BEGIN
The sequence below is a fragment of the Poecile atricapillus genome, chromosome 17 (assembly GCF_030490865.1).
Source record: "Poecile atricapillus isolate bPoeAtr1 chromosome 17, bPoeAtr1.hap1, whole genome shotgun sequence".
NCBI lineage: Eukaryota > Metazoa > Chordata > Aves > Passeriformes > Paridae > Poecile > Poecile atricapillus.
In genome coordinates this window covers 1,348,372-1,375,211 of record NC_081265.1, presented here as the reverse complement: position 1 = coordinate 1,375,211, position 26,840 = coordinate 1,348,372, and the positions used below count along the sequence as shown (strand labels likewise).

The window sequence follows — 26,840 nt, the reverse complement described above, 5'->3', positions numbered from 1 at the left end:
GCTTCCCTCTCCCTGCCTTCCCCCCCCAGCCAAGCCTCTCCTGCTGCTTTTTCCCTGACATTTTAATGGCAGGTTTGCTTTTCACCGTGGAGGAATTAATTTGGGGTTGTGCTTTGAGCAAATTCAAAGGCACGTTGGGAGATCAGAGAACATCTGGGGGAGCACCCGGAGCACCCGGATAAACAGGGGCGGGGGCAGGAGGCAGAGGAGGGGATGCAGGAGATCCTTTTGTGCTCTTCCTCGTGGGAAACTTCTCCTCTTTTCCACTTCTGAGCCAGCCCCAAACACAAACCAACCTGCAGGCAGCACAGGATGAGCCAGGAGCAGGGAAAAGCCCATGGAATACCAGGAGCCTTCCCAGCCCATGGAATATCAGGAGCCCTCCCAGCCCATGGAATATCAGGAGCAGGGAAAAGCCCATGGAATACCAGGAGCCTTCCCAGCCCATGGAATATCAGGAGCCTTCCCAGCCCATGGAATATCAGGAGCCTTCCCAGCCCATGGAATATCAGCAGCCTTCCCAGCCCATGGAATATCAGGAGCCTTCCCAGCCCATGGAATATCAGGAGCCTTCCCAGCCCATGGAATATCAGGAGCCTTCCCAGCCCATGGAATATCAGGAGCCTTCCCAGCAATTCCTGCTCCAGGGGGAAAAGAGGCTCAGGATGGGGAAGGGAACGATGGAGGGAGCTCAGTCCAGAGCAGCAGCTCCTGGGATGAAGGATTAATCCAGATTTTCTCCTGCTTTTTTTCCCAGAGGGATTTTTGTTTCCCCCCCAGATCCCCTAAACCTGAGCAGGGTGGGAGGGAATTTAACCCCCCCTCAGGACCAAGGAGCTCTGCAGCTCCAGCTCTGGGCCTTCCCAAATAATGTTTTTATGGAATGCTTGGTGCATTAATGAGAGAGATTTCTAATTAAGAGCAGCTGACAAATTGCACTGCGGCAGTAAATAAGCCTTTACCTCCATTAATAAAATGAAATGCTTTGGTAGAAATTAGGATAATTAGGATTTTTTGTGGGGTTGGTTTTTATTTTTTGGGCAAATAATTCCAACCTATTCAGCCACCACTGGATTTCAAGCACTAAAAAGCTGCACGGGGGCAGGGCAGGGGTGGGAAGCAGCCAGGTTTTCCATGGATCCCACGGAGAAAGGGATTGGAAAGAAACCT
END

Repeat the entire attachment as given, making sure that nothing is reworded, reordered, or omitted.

The sequence below is a fragment of the Poecile atricapillus genome, chromosome 17 (assembly GCF_030490865.1).
Source record: "Poecile atricapillus isolate bPoeAtr1 chromosome 17, bPoeAtr1.hap1, whole genome shotgun sequence".
NCBI lineage: Eukaryota > Metazoa > Chordata > Aves > Passeriformes > Paridae > Poecile > Poecile atricapillus.
In genome coordinates this window covers 1,348,372-1,375,211 of record NC_081265.1, presented here as the reverse complement: position 1 = coordinate 1,375,211, position 26,840 = coordinate 1,348,372, and the positions used below count along the sequence as shown (strand labels likewise).

The window sequence follows — 26,840 nt, the reverse complement described above, 5'->3', positions numbered from 1 at the left end:
GCTTCCCTCTCCCTGCCTTCCCCCCCCAGCCAAGCCTCTCCTGCTGCTTTTTCCCTGACATTTTAATGGCAGGTTTGCTTTTCACCGTGGAGGAATTAATTTGGGGTTGTGCTTTGAGCAAATTCAAAGGCACGTTGGGAGATCAGAGAACATCTGGGGGAGCACCCGGAGCACCCGGATAAACAGGGGCGGGGGCAGGAGGCAGAGGAGGGGATGCAGGAGATCCTTTTGTGCTCTTCCTCGTGGGAAACTTCTCCTCTTTTCCACTTCTGAGCCAGCCCCAAACACAAACCAACCTGCAGGCAGCACAGGATGAGCCAGGAGCAGGGAAAAGCCCATGGAATACCAGGAGCCTTCCCAGCCCATGGAATATCAGGAGCCCTCCCAGCCCATGGAATATCAGGAGCAGGGAAAAGCCCATGGAATACCAGGAGCCTTCCCAGCCCATGGAATATCAGGAGCCTTCCCAGCCCATGGAATATCAGGAGCCTTCCCAGCCCATGGAATATCAGCAGCCTTCCCAGCCCATGGAATATCAGGAGCCTTCCCAGCCCATGGAATATCAGGAGCCTTCCCAGCCCATGGAATATCAGGAGCCTTCCCAGCCCATGGAATATCAGGAGCCTTCCCAGCAATTCCTGCTCCAGGGGGAAAAGAGGCTCAGGATGGGGAAGGGAACGATGGAGGGAGCTCAGTCCAGAGCAGCAGCTCCTGGGATGAAGGATTAATCCAGATTTTCTCCTGCTTTTTTTCCCAGAGGGATTTTTGTTTCCCCCCCAGATCCCCTAAACCTGAGCAGGGTGGGAGGGAATTTAACCCCCCCTCAGGACCAAGGAGCTCTGCAGCTCCAGCTCTGGGCCTTCCCAAATAATGTTTTTATGGAATGCTTGGTGCATTAATGAGAGAGATTTCTAATTAAGAGCAGCTGACAAATTGCACTGCGGCAGTAAATAAGCCTTTACCTCCATTAATAAAATGAAATGCTTTGGTAGAAATTAGGATAATTAGGATTTTTTGTGGGGTTGGTTTTTATTTTTTGGGCAAATAATTCCAACCTATTCAGCCACCACTGGATTTCAAGCACTAAAAAGCTGCACGGGGGCAGGGCAGGGGTGGGAAGCAGCCAGGTTTTCCATGGATCCCACGGAGAAAGGGATTGGAAAGAAACCT